Even a minor injury to the finger or toe may cause changes in the nail.
Severe damage to the nail bed (the soft tissue underneath the nail plate that attaches the nail to the finger), particularly from a crush injury, often results in permanent nail deformity. To reduce the risk of a permanent nail deformity, the injury should be repaired immediately, which requires removal of the nail.
(See also Overview of Nail Disorders Overview of Nail Disorders Many disorders can affect the nails, including deformity and dystrophy, injuries, infections, and ingrown toenails. Infections can involve any part of the nail and may or may not change the... read more .)
Nail injuries are common. Disorders that result from these injuries can include
Activity-related toenail injury
Acute toenail injuries are common among athletes and are typically caused by repetitive striking of the nail plate against footwear. Such injuries can lead to fungal infections and nail plate deformities, including retronychia Retronychia Retronychia is a less common form of paronychia. Retronychia occurs when the nail plate (the hard part of the nail made of the protein keratin) grows into the nail fold. Multiple generations... read more .
Nail-biting (onychophagia) usually does not cause any lasting or serious problems unless the nail bed is damaged. Still, there are some possible complications:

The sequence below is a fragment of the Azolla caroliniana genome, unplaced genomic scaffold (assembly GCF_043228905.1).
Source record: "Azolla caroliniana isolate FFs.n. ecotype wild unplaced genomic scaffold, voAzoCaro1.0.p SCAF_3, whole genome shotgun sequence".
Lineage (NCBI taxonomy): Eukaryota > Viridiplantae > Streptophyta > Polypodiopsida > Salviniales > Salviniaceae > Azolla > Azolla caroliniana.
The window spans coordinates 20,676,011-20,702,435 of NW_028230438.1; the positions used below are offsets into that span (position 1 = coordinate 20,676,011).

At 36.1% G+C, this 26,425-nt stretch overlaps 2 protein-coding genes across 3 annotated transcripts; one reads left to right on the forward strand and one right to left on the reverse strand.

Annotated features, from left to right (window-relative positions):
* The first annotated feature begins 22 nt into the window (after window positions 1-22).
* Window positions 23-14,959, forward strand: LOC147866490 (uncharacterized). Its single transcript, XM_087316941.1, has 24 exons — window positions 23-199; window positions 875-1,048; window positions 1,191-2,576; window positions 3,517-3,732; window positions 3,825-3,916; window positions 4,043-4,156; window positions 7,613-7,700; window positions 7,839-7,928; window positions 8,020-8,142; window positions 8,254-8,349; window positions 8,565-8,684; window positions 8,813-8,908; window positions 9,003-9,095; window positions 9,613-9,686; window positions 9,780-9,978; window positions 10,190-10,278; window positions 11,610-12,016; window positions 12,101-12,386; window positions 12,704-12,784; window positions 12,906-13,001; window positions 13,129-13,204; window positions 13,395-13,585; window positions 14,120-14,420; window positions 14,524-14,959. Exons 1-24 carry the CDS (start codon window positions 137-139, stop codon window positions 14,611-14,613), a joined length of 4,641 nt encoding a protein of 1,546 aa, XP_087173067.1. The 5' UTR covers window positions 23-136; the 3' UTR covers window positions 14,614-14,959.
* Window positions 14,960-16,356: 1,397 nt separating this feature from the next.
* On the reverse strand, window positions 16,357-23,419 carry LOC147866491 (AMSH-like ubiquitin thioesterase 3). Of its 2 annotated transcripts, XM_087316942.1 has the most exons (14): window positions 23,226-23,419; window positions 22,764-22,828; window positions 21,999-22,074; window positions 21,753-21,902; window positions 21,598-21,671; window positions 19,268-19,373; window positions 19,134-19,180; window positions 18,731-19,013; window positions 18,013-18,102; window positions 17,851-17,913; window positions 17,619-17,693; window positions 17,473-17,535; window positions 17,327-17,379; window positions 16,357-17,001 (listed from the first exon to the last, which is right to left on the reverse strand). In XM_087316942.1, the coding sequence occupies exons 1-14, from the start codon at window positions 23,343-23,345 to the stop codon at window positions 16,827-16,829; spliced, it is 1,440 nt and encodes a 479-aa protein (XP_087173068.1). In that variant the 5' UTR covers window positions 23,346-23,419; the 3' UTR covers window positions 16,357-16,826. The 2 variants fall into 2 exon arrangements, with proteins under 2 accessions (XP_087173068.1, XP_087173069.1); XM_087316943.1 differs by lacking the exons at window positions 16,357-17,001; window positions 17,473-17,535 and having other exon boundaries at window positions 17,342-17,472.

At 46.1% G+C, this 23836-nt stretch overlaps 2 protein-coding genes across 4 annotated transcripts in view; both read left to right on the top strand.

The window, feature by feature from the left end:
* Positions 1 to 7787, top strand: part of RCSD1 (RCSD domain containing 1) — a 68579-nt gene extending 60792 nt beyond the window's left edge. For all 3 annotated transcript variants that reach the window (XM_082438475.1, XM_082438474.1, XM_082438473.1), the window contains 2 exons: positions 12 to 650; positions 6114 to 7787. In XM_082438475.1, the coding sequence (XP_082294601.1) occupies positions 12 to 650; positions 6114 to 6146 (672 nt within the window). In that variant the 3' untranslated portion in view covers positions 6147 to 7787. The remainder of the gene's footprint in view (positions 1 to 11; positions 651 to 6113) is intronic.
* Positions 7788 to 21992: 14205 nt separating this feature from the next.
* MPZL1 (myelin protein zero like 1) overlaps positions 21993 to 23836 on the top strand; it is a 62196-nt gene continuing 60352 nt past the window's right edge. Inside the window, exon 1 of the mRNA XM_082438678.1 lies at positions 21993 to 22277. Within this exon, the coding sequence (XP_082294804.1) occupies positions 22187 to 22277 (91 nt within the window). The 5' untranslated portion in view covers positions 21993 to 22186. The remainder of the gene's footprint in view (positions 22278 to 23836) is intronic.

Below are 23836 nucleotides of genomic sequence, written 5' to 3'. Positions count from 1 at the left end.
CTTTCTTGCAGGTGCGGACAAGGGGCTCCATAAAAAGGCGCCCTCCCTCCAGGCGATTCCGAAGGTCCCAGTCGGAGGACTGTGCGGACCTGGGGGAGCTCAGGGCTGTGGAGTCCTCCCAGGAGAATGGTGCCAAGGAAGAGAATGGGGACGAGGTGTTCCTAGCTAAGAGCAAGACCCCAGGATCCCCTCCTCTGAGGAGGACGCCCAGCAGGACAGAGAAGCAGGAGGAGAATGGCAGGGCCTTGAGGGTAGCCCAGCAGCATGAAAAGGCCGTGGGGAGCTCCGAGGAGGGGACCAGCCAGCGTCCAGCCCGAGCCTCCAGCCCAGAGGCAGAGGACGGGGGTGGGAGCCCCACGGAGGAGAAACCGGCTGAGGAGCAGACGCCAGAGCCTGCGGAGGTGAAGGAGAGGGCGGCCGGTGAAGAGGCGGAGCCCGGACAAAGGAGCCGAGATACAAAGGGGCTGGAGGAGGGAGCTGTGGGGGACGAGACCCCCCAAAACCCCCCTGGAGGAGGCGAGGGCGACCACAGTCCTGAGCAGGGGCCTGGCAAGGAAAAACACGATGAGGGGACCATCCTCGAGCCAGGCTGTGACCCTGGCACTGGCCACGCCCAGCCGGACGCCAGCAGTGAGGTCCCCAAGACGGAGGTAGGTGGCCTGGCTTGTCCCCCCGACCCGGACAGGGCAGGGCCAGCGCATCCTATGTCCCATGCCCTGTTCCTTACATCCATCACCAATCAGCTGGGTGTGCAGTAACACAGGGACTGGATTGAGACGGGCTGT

Changes in nail texture, shape, or both (dystrophies)
Infections (bacterial, fungal, and/or viral), typically resulting from small areas of nail trauma and damage
Dystrophies can develop if chronic nail-biting disrupts the nail unit, which often inflames the nail matrix. The nails can develop horizontal ridging, depressions, and raised areas, and long-term biting can lead to a permanently shortened nail. The cuticles are almost always damaged, disrupting nails' waterproof "seal," causing nails to thin and peel, and increasing the risk of infection. Eventually, scarring can affect the cuticles and matrix, making dystrophy irreversible.
Bacterial infections are often caused by staphylococcal and streptococcal bacteria but may be caused by Pseudomonas aeruginosa. Pockets of pus (abscesses) can develop around the nail (as in paronychia Acute Paronychia Acute paronychia is a bacterial infection of the nail fold. In acute paronychia, bacteria (usually Staphylococcus aureus or streptococci) enter through a break in the skin resulting from... read more ) or in the fingertip (called a felon Felon A felon is an infection of the soft tissue (pulp) of the fingertip, usually caused by bacteria. A felon can lead to a pocket of pus (abscess) inside the fingertip, which creates pressure on... read more ). They can lead to permanent nail loss without timely surgical drainage. Permanent nail changes may develop even with surgical drainage.